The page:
Viewed retrospectively, Operation Intercept's basic weakness was embodied in its title, for its purpose was not to interdict drugs at the border but to pressure Mexico through economic denial. Seeking a politically expedient solution to the highly complex problem of domestic drug abuse, the Nixon administration chose Mexico. Unfortunately, the White House failed to recall the salient fact that Mexico is a foreign country, and a friendly one at that.

Neglect of the State Department proved a serious blunder. Overlooked or overpowered by law-enforcement officials during Intercept's crucial formative stage, U.S. diplomats ultimately terminated the ill-advised project before it became an even greater diplomatic disaster. More important, if its supporters had managed to prolong the unilateral maneuver for an extended period, U.S. authorities probably would have never secured the level of cooperation they sorely needed to impair the cultivation of drugs in Mexico and the trafficking of drugs across the border.

Equally damaging was the failure of Intercept officials to gauge the impact of such a blockage on the U.S. border's economy. Highly dependent on Mexican shoppers, American border merchants reacted angrily and effectively through professional and civic groups. Pressure on the administration from border-state members of Congress was intense, and its impact increased as the project was prolonged. Along with diplomatic protests, this proved crucial to Intercept's demise.

Additionally, the operation was poorly timed; it came on the eve of tapadismo, the process through which Mexico chooses its next president, but before the Nixon administration's announcement of a Latin American policy. Furthermore, Mexico played host during the Intercept period to a regional meeting of the United Nations Commission on Narcotic Drugs and the thirty-eighth annual assembly of INTERPOL, thereby compounding its embarrassment over the blockade's indignities.

Yet despite its numerous shortcomings, Operation Intercept was not entirely void of accomplishments. Because of the tremendous publicity it en gendered, the program made Mexican officials keenly aware of a reality heretofore ignored or slighted—that nation's own burgeoning drug problem. Politicians and journalists became introspective and reluctantly admitted that the availability of domestically produced drugs posed a danger to the health of nuestra juventud (our youth) as well as providing an everyday pastime for ''gringo jipp-ies'' (American hippies).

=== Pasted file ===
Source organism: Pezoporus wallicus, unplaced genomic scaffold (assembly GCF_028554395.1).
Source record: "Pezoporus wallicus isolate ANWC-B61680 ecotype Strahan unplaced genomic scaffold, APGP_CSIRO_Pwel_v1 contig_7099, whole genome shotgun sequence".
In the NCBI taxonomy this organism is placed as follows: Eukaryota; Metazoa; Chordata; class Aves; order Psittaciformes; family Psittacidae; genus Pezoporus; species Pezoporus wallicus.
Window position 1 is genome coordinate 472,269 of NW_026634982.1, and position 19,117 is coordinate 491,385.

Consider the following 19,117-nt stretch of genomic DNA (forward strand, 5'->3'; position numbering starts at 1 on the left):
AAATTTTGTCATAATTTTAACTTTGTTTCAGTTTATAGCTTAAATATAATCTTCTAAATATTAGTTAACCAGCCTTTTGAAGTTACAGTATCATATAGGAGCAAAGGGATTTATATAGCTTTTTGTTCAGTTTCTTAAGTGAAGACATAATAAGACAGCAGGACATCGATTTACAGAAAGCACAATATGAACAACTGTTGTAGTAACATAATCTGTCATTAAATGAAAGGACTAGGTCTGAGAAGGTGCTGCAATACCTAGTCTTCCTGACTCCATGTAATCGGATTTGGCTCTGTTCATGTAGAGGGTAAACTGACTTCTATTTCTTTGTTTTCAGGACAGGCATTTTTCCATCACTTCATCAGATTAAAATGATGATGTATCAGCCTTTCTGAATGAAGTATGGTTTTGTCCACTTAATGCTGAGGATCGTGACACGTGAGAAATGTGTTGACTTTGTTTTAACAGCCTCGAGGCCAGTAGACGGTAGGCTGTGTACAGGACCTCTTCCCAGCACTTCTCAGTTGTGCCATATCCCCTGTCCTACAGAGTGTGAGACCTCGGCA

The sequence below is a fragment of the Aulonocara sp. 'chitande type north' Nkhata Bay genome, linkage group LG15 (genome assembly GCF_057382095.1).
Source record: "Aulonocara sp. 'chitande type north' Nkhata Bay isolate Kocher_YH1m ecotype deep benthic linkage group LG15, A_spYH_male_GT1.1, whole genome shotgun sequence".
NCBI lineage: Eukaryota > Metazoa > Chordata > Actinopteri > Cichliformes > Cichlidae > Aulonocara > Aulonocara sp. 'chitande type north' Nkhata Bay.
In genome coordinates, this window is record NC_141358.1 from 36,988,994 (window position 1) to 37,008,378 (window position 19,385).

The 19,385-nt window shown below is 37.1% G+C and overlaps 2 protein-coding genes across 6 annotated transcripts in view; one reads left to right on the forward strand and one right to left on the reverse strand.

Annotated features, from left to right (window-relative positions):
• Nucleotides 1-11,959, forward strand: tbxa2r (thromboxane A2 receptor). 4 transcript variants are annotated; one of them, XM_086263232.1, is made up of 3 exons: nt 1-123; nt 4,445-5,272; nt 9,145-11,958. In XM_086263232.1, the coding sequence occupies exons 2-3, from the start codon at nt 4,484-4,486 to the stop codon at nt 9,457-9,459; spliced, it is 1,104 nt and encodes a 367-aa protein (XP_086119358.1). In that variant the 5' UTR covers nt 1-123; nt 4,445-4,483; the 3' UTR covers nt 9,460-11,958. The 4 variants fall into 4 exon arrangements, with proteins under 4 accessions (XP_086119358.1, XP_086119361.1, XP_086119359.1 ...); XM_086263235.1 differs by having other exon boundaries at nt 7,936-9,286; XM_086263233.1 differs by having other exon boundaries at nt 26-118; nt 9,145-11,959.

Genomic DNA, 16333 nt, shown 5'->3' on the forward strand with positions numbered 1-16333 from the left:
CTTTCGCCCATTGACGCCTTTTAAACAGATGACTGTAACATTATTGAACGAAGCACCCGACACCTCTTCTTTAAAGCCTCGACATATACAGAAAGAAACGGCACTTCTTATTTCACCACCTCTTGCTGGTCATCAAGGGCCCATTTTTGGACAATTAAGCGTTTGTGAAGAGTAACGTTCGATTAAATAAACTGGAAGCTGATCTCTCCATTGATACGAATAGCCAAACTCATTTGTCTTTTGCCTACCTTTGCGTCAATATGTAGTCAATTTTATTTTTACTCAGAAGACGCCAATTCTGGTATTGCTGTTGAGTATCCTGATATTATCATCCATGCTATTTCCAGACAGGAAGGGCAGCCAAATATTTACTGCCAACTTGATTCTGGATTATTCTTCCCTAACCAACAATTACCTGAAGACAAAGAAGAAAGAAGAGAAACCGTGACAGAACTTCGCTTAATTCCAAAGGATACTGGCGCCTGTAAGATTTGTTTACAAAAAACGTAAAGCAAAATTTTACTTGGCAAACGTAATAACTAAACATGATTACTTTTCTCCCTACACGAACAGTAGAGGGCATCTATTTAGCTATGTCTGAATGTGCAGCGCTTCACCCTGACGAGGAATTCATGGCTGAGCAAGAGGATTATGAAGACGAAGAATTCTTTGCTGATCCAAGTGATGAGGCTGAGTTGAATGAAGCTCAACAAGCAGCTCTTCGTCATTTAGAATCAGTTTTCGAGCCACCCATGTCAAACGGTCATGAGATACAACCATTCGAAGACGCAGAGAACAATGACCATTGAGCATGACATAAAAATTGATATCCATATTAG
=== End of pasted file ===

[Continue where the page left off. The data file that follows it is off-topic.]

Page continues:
Intercept also helped spur a previously lagging Mexican campaign against the cultivation, manufacture, and shipment of illicit drugs of all kinds. Since the fall of 1969, the government of Mexico has budgeted ever increasing funds for la campaña permanente (the permanent campaign) and is presently conducting (mid-1990s), with U.S. assistance, the world's most comprehensive eradication program against opium poppies and marijuana plants. As a corollary to this effort, cooperation between Mexican and American narcotics officials improved dramatically during the 1970s, only to tail off during the 1980s. Thus, while Intercept proved a short-term diplomatic blunder, it indirectly and somewhat ironically became a long-term catalyst to an accelerated Mexican antidrug campaign and a springboard to more effective international cooperation.

(SEE ALSO: Border Management; Crime and Drugs; Crop Control; Drug Interdiction; International Drug Supply Systems; Transit Countries for Illicit Drugs; U.S. Customs Service)

BIBLIOGRAPHY

BARONA, L. J. (1976). México ante el reto de las drogas.

Mexico City: Impresiones Modernas. Craig, R. B. (October 1980). ''Operation Intercept: The international politics of pressure.'' Review of Politics, 42, 556-580.

CRAIG, R. B. (May 1978). La campaña permanente: Mexico's antidrug campaign. Journal of Interamerican Studies and World Affairs, 20, 107131.

Epstein, E. J. (1977). Agency of fear. New York: Putnam.

Gooberman, L. A. (1974). Operation Intercept: The multiple consequences of public policy, New York: Pergamon.

SCHROEDER, R. C. (1975). The politics of drugs: Marijuana to mainlining. Washington, DC: Congressional Quarterly.